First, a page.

3. In an oilwater and gas separator vessel for separating the respective fluids passing therethrough, an upright shell having upper and lower end members fitted therein to form a substantially closed, pressure tight vessel, a ume fitted within said shell and extending from a point near the top thereof to a point near the bottom thereof, said ume having au openlng formed near the bottom and an opening formed between the top and the mid portion of the flume and an intermediate opening formed between said two openings, said shell having an inlet opening formed therein and in direct communication withsaid fiume, said shell having an oil outlet and a water outlet opening formed therein, 'a pair of valves mounted within said vessel which valves are adapted to close the respective oil and water outlet openings in said shell when said valves are in one position and to open said oil outlet and said water outlet openings when the respective valves are in another position, a float mounted within said vessel, which oat is responsive to the level of the water, means connecting said oat to each of said valves, va pair of hollow, flexible members leading from the interior of said float to the exterior of said closed vessel to enable a balancing media to be introduced into said tioat from a point exterior of said vessel while said vessel is maintained in substantially tiuid tight condition, said shell having a gas outlet opening formed therein near the upper end thereof, third and fourth valves mounted within said vessel, said third mentioned valve also being adapted to close said oil outlet when in one position and to open said oil outlet when vin another position independently of said first mentioned oil outlet valve, a second float responsive to the oil level, which float is operatively connected to said third mentioned valve for controlling the opening and closing thereof, said fourth mentioned valve being adapted to close said gas outlet when in one position and to open said gas outlet when said valve is in another position, and a third oat responsive to the oil level in said vessel, which third tioat is operatively connected to said fourth mentioned valve for controlling the opening and closing thereof, but in inverse relation with respect to said third mentioned valve.

4. In an oil and water separator vessel for separating the respective liquids passing therethrough, an upright shell having upper and lower end members fitted therein to form a substantially closed, pressure tight vessel, a fiume fitted within said shell and extending from a point near the top thereof to a point near the bottom thereof, said ume having an opening formed near the bottom and an opening formed between the top and the mid portion of the Hume and an intermediate opening formed between said two openings, said lower and intermediate openings being positioned in the water and oil zones respectively for conducting the respective liquids directly to their respective zones, said shell having an inlet opening formed therein and n direct communication with said flume, said shell having an oil outlet opening and a water outlet opening formed therein, valves positioned within said vessel, which valves are adapted to close the respective outlet openings when in one p osition and to open said openings when the respective valves are in another position, a oat mounted within said vessel, which float is operatively connected to said valve in vsaid water outlet and to said valve in said oil outlet, means of balancingvsaid oat at the interface of said water and said oil, a exible tube having an open end, which tube is attached to said tloatso said open end will be substantially at said interface, which tube extends to a point exterior of said vessel, and a valve in said tube which valve is exterior of said vessel and operable for withdrawing from a point adjacent said lioat at approximately the interface of said liquids. g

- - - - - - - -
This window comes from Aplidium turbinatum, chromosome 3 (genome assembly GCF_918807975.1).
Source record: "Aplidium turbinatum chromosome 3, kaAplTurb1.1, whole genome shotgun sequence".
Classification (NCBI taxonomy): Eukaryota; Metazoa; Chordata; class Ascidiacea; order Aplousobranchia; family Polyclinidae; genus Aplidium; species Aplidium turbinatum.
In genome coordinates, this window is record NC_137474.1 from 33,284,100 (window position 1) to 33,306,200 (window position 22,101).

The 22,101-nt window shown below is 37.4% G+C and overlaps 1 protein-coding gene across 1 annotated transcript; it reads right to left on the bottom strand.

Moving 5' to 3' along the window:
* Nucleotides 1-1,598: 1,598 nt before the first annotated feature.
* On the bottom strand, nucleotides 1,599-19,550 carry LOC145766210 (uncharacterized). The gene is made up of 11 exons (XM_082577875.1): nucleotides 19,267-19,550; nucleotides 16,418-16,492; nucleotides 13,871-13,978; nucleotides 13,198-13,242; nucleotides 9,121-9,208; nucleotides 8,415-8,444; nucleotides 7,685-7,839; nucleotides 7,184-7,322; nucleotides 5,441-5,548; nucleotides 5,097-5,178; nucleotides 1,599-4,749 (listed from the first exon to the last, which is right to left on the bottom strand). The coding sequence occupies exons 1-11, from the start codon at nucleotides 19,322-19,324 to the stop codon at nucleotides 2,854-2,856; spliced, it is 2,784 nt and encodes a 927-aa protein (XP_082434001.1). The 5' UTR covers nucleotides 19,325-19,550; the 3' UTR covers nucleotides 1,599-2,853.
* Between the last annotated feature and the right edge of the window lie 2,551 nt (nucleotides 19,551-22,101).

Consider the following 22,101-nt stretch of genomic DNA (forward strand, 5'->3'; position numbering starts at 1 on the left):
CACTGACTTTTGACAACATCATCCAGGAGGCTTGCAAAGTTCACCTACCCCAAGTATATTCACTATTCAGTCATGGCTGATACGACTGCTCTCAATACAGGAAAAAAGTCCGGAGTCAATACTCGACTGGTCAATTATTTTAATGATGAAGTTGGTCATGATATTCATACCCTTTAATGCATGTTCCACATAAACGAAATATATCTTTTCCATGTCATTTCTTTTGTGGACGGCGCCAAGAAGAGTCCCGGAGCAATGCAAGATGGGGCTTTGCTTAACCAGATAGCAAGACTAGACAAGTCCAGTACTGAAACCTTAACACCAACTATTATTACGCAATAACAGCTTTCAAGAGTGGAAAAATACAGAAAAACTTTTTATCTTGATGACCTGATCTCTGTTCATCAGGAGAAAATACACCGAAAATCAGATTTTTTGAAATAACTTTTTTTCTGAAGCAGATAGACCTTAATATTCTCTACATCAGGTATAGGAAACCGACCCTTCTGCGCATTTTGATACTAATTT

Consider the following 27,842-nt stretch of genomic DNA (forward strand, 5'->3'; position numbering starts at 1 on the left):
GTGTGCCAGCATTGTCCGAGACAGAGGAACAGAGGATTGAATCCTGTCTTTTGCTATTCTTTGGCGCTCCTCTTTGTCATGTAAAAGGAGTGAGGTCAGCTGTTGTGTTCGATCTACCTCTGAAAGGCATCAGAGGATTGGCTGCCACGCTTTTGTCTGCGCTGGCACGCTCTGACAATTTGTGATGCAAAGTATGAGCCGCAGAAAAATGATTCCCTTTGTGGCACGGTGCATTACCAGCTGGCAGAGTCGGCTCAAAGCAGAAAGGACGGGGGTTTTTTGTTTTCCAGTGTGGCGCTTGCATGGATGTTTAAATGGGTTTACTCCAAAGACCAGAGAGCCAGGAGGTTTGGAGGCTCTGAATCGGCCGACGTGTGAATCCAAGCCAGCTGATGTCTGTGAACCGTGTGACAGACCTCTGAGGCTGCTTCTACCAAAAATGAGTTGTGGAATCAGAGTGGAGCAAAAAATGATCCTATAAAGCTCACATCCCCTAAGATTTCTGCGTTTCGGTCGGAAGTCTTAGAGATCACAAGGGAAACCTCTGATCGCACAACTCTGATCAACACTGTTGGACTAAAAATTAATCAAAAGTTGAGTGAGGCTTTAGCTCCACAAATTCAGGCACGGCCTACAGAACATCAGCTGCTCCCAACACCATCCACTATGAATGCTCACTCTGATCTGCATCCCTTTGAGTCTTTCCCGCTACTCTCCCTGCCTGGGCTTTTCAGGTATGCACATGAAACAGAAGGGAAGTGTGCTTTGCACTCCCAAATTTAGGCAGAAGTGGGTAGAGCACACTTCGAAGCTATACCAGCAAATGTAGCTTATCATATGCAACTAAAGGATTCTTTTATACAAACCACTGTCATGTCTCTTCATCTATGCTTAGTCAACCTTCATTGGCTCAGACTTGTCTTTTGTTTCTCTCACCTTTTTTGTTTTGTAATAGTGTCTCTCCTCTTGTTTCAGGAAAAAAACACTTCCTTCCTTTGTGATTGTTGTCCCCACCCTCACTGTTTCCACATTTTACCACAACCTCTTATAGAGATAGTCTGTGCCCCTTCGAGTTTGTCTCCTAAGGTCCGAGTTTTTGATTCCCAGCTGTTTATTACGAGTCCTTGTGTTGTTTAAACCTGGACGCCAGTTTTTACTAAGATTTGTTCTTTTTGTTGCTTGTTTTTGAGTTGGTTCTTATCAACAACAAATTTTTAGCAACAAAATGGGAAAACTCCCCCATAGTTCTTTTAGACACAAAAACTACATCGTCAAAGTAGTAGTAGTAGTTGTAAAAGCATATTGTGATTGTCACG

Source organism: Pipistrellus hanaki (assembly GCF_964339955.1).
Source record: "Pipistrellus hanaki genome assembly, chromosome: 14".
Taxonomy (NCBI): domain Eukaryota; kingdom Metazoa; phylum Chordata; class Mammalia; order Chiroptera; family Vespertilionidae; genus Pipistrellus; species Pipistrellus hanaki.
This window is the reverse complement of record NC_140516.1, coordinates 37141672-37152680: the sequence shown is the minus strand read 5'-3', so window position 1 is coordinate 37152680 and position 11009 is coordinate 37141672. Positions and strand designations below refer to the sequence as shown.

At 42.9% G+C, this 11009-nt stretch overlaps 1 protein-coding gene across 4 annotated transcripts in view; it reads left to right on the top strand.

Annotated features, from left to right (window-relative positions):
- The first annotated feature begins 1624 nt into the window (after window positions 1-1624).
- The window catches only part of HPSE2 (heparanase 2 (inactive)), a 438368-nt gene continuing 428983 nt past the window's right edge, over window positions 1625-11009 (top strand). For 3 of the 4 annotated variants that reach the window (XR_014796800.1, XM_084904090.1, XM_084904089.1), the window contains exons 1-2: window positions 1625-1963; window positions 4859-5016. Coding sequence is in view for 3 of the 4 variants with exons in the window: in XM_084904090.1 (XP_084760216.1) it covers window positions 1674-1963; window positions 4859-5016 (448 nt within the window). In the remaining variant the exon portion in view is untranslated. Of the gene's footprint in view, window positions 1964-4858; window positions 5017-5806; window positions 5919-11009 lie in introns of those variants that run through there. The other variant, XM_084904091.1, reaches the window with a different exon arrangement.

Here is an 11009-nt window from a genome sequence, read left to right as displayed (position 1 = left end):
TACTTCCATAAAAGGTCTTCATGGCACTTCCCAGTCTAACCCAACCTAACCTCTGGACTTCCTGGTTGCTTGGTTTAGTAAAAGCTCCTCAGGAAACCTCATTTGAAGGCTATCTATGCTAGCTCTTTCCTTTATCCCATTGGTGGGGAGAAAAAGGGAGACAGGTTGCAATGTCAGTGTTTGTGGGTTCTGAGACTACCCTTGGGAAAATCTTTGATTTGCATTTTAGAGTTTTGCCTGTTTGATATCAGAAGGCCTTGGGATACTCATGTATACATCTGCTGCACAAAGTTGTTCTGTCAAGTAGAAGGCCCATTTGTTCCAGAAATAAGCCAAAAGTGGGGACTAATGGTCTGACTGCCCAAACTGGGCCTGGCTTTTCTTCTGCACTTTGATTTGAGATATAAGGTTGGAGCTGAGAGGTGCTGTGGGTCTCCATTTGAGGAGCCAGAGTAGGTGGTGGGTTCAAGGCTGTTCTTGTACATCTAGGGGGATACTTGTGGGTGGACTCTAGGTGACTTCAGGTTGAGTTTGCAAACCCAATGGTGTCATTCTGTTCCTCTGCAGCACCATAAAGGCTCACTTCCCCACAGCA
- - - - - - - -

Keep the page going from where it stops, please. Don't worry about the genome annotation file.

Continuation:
UNITED STATES PATENTS Cullinan Sept. 27, Williams Nov. 21, Smith Oct. 13, Raymond Feb 14, McMurray Feb 6, Lincoln Oct 8, Leifheit Apr 14, Millard Nov 7, Richter Nov 17, Waterman Jan 11, Taylor Oct l0, Erwin Juy 1, Griswold Sept 2,

Patent Citations
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Referenced by
Citing PatentFiling datePublication dateApplicantTitle
US2750000 *Nov 9, 1951Jun 12, 1956Freeport Sulphur CoSulphur-water-air separator
US2998096 *Oct 28, 1958Aug 29, 1961Gulf Oil CorpOil, gas, and water separator
US3040572 *Oct 8, 1957Jun 26, 1962Nat Tank CoMetering oil and gas separators
US3195295 *Nov 6, 1962Jul 20, 1965Muller JacquesImmiscible fluids separator
US3757813 *Jul 21, 1971Sep 11, 1973N LevenbergApparatus for transportation and segregated emptying of vessels containing fluids of different density
US3836000 *Jul 8, 1971Sep 17, 1974Int Pollution Control SystemsProcess and apparatus of handling water which is contaminated with an oillike liquid
US3915225 *Aug 11, 1971Oct 28, 1975Swink George AMethod and apparatus for producing hydrocarbons from wells which make water
US4015621 *Mar 18, 1976Apr 5, 1977The United States Of America As Represented By The Secretary Of The NavyPressure control and fluid venting system for a pressurized container
US4521312 *Feb 14, 1983Jun 4, 1985Anderson Edward MApparatus and method for separating a mixture of three liquids
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US5918622 *Jul 1, 1997Jul 6, 1999BermadSeparation valve
US6409808 *Nov 17, 1998Jun 25, 2002Kvaerner Process Systems A.S.Separators
US6895816 *Jun 4, 2003May 24, 2005Foy StreetmanApparatus for remotely detecting fluid reservoir levels in fluid and gas well
US7476365Apr 21, 2006Jan 13, 2009Saudi Arabian Oil CompanyApparatus for removing mercury from natural gas
US8192528Nov 14, 2008Jun 5, 2012Saudi Arabian Oil CompanyMethod for removing mercury from natural gas
Classifications
U.S. Classification96/159, 137/450, 137/172, 222/68, 137/397, 96/163, 210/513, 137/174, 210/109, 137/202, 137/411, 96/183, 210/104, 137/426, 73/322.5
International ClassificationE21B43/34
Cooperative ClassificationE21B43/34
European ClassificationE21B43/34